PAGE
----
Holly is originally from Seymour and Joe from Lebanon, meaning neither has family that live close by. Luckily, Holly has a nursing background providing her with the needed knowledge to serve as Joe’s full-time caretaker. He and Holly have been married for the past 14 years.

“It pretty much puts me in the house 24/7 between he and our daughter, she is disabled as well,” Holly said. “It makes the ability to work outside of the home impossible; doctor’s appointments total at least three per week. They say we could have a home health nurse come in and help him, but I didn’t marry him because he was healthy.”

The Henlines will receive a new metal roof, new front and back porch additions, a new dog house and new underpinning for their mobile home on rural Cunot-Cataract Road.

“We had set aside money before his accident to have another baby, but we went through everything we had just to bring him home,” Holly said. “He has PTSD (post traumatic stress disorder), so he can’t be left alone.”

Joe served in the Army throughout the ‘70s and was discharged in October of 1979.

“I shot all kinds of guns... if an accident can happen to me, it can happen to anybody,” Joe said. “I can take them apart pretty fast, but that doesn’t mean you can’t have an accident and it doesn’t take much. A little bitty bullet changes all kinds of things, so people really need to be careful.”

Prior to his accident, Joe worked as a pipe layer for English Excavating and Plumbing and was accustomed to working 12 to 16 hour days at times. Now, Joe is on a 50-foot restriction from Holly and spends his time playing video games.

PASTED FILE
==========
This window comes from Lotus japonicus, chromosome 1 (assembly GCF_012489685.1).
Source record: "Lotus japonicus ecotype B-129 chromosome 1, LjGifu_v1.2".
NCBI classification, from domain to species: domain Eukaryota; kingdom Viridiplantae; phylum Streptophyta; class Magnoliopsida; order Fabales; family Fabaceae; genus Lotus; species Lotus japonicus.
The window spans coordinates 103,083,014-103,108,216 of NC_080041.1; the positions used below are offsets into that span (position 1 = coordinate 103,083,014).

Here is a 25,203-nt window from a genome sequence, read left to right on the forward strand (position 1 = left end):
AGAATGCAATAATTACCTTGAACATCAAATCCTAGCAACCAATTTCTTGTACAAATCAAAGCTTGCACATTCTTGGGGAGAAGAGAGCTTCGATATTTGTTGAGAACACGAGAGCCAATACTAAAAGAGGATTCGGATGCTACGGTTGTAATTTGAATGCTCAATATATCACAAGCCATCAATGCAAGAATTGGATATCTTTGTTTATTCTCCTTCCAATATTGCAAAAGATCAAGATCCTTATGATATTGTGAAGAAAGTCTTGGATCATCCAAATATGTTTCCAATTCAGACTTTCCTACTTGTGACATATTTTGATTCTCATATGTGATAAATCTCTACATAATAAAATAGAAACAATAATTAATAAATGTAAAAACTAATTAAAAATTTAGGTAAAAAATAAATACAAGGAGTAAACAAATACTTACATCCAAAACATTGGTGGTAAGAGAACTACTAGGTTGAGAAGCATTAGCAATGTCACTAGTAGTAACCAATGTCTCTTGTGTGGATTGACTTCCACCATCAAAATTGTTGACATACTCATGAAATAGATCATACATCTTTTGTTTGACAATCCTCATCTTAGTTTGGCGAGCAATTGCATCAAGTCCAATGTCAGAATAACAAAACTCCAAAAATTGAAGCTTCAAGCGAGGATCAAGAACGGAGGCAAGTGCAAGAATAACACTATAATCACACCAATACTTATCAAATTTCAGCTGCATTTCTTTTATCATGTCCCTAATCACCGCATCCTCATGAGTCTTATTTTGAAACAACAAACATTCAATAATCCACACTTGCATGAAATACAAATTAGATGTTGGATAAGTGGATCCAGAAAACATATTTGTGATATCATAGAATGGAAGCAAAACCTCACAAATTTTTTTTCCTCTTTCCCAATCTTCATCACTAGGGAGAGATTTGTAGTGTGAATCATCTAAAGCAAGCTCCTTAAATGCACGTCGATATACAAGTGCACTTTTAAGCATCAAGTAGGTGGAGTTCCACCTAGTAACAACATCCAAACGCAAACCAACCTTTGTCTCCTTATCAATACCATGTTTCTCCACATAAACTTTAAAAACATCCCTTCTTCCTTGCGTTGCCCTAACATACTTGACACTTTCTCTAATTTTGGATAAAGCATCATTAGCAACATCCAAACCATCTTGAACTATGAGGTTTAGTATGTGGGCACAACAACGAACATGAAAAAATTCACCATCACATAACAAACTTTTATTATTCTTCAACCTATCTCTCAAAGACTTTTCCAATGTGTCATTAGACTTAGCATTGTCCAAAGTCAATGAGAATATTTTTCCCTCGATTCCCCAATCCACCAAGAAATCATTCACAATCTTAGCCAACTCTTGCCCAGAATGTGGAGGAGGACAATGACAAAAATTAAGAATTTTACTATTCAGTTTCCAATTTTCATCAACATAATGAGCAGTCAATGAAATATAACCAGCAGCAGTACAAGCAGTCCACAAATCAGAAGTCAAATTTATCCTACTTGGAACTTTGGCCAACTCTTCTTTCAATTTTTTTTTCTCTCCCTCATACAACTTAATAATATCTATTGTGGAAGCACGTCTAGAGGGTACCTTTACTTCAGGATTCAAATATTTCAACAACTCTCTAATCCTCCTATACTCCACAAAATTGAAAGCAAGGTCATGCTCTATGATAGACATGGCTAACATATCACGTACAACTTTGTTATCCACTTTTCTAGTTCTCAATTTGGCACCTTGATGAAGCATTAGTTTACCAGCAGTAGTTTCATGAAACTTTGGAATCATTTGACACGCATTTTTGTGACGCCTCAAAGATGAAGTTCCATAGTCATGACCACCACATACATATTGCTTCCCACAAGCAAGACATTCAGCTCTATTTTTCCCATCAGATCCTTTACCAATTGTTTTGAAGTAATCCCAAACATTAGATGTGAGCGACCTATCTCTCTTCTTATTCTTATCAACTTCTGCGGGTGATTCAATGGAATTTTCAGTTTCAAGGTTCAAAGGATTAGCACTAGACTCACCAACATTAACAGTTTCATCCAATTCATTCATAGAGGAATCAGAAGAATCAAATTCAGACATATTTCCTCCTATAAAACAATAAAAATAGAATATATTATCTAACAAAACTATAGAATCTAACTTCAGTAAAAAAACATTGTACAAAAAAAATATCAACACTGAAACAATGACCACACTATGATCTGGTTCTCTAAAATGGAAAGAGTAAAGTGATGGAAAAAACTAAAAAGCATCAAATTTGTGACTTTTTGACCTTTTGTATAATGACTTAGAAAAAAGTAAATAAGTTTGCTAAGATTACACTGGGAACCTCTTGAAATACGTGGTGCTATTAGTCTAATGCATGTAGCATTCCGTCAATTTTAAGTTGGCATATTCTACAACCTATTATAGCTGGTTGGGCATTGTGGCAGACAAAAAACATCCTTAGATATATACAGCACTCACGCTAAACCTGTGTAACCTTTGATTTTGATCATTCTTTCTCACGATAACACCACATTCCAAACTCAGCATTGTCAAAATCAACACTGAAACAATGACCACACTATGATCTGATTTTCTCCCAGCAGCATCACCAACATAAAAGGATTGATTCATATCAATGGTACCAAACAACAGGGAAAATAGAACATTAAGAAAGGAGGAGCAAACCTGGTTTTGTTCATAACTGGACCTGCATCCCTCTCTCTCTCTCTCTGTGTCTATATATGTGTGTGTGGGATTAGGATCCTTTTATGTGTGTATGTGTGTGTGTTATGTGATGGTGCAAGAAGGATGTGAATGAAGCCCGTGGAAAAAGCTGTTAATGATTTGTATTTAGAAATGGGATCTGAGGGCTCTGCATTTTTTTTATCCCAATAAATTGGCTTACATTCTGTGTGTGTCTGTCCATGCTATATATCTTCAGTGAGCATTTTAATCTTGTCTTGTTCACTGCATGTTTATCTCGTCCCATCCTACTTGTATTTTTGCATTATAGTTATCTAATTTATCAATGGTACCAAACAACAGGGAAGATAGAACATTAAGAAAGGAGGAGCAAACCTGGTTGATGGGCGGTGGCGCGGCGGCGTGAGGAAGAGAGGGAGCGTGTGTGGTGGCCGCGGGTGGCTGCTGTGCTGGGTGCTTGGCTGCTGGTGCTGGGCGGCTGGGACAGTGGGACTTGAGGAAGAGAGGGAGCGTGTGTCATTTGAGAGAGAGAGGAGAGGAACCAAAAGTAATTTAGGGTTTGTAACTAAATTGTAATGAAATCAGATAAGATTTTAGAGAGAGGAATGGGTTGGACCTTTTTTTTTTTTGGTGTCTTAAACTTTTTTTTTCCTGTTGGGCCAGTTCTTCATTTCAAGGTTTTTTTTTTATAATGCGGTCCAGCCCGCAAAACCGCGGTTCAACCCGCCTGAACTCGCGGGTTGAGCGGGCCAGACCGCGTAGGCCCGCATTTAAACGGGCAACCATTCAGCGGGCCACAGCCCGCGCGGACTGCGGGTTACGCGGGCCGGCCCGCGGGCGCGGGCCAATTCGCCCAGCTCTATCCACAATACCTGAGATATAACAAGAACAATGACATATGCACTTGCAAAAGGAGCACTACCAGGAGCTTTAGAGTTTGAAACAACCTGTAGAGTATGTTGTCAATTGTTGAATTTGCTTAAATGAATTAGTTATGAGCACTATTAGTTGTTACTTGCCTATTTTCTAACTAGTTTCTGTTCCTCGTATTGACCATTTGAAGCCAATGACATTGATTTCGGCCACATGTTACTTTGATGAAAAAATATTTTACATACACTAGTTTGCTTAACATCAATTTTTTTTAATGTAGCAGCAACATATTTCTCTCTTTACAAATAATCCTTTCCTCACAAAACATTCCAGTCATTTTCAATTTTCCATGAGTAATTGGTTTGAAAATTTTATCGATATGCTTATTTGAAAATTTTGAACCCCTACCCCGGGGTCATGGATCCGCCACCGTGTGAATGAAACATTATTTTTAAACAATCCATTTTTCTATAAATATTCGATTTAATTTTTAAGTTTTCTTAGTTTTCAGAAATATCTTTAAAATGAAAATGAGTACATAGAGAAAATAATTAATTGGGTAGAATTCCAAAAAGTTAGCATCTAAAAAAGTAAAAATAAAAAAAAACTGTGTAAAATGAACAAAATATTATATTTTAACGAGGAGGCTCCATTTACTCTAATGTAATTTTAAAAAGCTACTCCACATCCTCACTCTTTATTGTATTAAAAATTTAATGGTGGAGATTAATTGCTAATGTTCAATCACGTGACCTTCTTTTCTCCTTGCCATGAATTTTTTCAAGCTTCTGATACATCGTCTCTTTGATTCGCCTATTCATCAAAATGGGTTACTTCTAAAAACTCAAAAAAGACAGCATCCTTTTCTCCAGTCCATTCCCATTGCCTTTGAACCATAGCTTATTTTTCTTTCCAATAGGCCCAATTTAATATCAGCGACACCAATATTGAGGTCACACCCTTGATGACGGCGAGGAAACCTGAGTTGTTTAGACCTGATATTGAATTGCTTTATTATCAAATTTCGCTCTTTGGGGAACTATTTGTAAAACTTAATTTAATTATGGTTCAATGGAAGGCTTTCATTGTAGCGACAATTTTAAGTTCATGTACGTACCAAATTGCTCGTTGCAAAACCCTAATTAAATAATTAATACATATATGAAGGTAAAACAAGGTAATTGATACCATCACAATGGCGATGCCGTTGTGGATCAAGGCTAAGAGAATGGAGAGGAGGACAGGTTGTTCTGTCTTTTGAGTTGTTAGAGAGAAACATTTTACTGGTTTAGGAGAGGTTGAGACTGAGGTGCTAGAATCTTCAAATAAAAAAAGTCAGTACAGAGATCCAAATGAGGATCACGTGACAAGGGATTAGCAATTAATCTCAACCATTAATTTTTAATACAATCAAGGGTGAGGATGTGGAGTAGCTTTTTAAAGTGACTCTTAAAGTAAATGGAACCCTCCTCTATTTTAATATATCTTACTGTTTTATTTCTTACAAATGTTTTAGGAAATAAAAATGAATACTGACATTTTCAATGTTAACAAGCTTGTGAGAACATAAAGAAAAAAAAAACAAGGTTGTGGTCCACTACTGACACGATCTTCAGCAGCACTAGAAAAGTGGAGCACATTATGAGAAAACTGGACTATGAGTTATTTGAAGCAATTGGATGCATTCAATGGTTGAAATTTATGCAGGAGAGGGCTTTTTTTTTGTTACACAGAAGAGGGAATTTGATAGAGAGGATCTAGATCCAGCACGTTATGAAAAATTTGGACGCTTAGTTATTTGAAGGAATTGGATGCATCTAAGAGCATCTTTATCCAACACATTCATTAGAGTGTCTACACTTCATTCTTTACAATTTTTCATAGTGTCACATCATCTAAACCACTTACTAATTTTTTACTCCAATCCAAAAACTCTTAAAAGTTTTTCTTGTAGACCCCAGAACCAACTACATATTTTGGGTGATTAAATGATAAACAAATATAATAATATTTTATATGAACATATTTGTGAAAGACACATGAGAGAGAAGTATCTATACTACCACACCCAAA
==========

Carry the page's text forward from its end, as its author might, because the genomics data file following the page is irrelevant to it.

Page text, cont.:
“I worked my whole life, but now I can’t do anything,” he said. “You get used to doing something all of the time, and now a lot of times I do nothing, I don’t like that. I do like to go fishing.”

Heroes at Home projects are scheduled to be completed in more than 80 cities across the country. The projects include renovations for veterans who are unable to live in their current home conditions due to injuries or obstacles that threaten their avenue to a safe and accessible home.

“Heroes at Home is not only a program, but an opportunity for us to serve our fellow veterans and address their critical housing needs, which are quite common throughout military households,” Gary A. Officer, president and CEO of Rebuilding Together said. “Our work with Sears allows us to engage with the veteran community and rehabilitate their homes to livable conditions based on their needs. This fall, we continue to impact an increasing amount of lives through the Heroes at Home program.”

Rebuilding Together Owen Putnam (RTOP) is a local chapter of the national organization, “Rebuilding Together,” and serves Owen and Putnam counties. Rebuilding Together focuses on helping the elderly, the disabled, and families with children who are restricted by low-income and need help to make necessary repairs and maintenance to their own homes. RTOP provides these services at no-cost to the homeowners and relies on the generosity of businesses, churches, and individuals to make these projects possible.